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Careers rarely develop the way we plan them. Our career path often takes many twists and turns, with particular events, choices and people influencing our direction.
We asked Kerrie Horan from Intel to give some advice for people considering this job:
A day for a Process Engineer at Intel can range from spending all day in what we call our 'bunny suits' or space suits as most people would recognise them as or a day of juggling meetings with working on long term projects that have a quality improvement for your product or have a cost saving for the factory. The key thing is to be adaptable, be organised and be able to communicate your plans clearly and concisely. You will be your own boss in many instances as an engineer and it is up to you to get the job done and do it well, while at the same time meeting goals and challenges that are set for the factory.
The great thing about a process engineer at Intel is that much or your work can be done remotely, which means you don't have to sit at your desk all day allowing you to get in to the machines and get stuck in. One should also be aware that you will be continuously learning in this sort of environment. Because our technology is so up to date we are always making changes to make this possible. Our products will range from mobile phone chips to top of the range computer chips so we need to be able to make changes to meet the demands of what the market is looking for.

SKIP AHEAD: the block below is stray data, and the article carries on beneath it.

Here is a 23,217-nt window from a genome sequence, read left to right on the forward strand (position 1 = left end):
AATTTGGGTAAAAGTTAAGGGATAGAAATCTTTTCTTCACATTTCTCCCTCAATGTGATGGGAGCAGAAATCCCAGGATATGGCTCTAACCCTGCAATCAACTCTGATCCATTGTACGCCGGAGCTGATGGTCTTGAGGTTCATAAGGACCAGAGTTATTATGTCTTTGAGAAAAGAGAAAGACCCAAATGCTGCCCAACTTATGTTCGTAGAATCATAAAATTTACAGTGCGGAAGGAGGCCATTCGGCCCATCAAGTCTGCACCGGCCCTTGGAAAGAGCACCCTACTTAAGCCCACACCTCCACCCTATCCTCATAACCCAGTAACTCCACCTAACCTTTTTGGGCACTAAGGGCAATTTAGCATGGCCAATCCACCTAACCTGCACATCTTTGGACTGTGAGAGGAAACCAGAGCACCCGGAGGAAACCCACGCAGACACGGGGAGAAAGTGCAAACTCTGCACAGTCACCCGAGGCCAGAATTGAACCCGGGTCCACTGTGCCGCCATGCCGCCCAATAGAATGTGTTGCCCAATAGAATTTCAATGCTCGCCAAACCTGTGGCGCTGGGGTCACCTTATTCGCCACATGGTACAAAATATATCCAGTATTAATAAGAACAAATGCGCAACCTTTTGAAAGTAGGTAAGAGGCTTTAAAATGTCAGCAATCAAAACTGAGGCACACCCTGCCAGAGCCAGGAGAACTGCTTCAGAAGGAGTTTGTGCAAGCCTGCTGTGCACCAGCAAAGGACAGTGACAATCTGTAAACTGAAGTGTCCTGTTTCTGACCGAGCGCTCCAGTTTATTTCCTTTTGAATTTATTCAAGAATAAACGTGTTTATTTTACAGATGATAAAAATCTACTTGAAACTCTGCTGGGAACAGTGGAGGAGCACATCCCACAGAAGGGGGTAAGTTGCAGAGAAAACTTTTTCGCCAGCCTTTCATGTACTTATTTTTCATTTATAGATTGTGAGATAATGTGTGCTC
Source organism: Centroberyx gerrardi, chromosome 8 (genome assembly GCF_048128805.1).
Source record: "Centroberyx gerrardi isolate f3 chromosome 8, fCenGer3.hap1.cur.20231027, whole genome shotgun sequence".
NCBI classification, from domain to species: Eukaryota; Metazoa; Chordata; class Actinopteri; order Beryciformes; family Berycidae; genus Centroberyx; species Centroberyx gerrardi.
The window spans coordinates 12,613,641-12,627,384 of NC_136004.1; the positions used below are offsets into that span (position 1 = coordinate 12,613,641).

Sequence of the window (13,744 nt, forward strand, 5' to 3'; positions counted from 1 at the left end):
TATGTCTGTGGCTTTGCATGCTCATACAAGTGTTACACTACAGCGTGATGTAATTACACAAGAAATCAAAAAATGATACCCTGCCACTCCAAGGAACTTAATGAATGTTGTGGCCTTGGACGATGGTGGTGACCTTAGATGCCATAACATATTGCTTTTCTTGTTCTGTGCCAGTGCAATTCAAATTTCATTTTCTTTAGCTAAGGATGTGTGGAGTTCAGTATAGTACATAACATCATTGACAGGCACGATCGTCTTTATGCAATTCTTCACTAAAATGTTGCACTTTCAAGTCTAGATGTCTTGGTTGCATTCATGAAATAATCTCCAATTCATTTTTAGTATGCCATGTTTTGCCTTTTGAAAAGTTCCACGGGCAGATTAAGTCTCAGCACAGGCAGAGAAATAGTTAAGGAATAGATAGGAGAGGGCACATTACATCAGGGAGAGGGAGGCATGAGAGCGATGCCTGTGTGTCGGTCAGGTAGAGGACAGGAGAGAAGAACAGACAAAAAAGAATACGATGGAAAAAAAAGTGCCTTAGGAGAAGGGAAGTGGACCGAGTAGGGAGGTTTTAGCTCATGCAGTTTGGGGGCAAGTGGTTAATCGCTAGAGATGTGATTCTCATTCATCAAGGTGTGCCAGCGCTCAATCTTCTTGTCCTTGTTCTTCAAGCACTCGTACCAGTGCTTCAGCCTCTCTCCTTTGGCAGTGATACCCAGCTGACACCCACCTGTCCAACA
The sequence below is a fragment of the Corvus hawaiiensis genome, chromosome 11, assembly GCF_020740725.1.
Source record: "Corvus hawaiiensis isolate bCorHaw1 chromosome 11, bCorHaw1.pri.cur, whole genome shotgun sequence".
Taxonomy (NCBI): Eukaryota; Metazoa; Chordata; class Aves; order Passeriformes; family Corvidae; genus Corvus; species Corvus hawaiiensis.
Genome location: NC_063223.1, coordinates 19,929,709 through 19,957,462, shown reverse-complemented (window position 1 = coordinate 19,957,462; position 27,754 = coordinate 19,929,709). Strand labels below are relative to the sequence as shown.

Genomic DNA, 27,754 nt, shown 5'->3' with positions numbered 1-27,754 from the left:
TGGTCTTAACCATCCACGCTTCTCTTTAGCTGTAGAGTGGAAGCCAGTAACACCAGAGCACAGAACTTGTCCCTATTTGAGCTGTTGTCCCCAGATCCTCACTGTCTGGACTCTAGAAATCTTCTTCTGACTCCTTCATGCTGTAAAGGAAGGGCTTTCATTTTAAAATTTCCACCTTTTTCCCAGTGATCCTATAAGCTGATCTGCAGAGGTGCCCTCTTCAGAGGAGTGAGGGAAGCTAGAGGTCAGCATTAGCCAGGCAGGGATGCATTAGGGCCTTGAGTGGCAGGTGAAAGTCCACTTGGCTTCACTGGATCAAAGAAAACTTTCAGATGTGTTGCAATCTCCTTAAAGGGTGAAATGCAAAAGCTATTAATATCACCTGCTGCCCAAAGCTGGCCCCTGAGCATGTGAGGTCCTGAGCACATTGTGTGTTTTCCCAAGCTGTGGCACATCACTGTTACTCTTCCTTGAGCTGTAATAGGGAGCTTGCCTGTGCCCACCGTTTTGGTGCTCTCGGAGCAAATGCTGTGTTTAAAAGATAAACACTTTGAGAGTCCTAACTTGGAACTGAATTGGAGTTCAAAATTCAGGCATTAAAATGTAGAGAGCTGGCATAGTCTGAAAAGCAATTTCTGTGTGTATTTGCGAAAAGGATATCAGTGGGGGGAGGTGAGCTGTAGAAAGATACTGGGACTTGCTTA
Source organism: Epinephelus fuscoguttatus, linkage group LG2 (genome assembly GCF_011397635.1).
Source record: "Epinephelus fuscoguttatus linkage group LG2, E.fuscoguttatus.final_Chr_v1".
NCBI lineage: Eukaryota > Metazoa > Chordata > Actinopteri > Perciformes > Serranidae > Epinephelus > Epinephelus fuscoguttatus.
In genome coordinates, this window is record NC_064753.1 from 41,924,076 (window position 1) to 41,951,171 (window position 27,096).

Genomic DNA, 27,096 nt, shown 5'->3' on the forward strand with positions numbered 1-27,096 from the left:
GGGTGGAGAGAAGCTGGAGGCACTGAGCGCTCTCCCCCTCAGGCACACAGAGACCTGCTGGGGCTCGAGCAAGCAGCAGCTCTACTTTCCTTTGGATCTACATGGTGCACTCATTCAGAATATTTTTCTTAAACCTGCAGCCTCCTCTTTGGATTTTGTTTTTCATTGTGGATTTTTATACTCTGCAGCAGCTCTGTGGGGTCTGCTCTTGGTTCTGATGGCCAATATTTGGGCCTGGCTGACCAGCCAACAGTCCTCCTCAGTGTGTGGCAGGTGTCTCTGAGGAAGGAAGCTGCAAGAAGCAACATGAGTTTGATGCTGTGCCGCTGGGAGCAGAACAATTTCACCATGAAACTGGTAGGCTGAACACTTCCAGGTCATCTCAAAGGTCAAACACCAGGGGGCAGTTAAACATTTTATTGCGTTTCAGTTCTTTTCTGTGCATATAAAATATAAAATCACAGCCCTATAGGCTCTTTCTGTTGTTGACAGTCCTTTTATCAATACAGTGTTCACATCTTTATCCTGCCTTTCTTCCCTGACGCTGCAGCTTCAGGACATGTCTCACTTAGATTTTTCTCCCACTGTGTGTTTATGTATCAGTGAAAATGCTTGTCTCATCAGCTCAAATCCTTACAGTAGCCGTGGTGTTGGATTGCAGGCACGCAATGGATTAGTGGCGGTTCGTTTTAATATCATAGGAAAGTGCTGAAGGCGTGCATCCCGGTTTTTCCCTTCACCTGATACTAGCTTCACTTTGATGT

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Natasha Ibanez , Mechanical Engineer
Natasha Ibanez has a Bachelors of Engineering from UCD, where she specialised in Mechanical Engineering. She is currently working on a project in the Ukraine with Irish Cement, building a new cement line.
We had no Physics, Chemistry and other technical subjects in the school I attended, which would have been useful for my career development. I did however have the opportunitiy to study Honours Maths in preparation for my current career.
In hindsight I would have looked for the opportunitiy to at least study Applied Maths, which would have made it easier to go through first year in college.
I am delighted I went to UCD, where it was possible to do one common year before choosing the Engineering discipline.
Having completed my Leaving Cert, I started my studies in Mechanical Engineering at UCD. It appealed to me that the course was only four years long, at the end of which I graduated with a Bachelors in Engineering. Since then I have studied a number of short work-related courses as part of my training, mostly related to management and safety.
I find there is no particular subjects or modules in college that are particularly relevant for my job. They were all relevant. It has been useful to have at least some technical understanding of most of the subjects studied in college.
I hope to undertake further studies in management and business to complement my Engineering degree.